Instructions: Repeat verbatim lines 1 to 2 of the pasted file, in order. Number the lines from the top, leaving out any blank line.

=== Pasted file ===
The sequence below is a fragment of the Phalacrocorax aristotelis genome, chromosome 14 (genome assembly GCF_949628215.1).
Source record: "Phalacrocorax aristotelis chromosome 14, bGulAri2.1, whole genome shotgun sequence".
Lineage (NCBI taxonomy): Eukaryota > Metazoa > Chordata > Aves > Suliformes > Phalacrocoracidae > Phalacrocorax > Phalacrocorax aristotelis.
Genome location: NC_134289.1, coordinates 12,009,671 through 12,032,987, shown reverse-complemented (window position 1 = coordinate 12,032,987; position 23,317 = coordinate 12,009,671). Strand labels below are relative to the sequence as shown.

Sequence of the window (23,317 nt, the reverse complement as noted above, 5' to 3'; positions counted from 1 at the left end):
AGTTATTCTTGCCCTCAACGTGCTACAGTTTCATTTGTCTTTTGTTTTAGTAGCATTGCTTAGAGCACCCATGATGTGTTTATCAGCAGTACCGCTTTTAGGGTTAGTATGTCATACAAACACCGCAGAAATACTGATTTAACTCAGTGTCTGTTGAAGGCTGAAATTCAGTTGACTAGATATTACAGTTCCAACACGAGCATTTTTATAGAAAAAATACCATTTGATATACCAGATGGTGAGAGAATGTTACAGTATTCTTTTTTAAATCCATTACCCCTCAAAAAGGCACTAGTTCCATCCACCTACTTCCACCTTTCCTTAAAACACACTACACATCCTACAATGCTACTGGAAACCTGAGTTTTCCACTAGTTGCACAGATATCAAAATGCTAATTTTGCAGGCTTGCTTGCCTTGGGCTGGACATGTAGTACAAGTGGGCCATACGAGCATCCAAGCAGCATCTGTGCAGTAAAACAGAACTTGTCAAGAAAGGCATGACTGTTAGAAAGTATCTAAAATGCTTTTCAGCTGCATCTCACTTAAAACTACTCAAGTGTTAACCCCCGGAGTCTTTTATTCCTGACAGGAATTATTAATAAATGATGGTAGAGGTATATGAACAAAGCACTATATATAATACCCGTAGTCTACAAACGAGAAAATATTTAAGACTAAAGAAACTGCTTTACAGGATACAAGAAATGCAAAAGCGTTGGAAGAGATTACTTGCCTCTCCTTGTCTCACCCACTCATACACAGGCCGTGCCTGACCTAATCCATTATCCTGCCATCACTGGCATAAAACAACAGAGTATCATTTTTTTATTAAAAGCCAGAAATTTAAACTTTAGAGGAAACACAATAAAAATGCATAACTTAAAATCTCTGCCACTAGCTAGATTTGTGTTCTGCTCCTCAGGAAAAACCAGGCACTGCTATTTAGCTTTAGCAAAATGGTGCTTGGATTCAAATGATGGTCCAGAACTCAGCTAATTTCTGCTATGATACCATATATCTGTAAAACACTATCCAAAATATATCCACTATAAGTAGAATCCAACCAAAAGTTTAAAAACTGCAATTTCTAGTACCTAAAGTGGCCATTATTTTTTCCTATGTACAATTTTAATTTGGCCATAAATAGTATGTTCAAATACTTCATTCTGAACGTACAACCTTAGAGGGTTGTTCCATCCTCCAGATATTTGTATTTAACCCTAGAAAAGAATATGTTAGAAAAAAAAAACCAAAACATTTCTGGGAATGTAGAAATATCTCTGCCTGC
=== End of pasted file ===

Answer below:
The sequence below is a fragment of the Phalacrocorax aristotelis genome, chromosome 14 (genome assembly GCF_949628215.1).
Source record: "Phalacrocorax aristotelis chromosome 14, bGulAri2.1, whole genome shotgun sequence".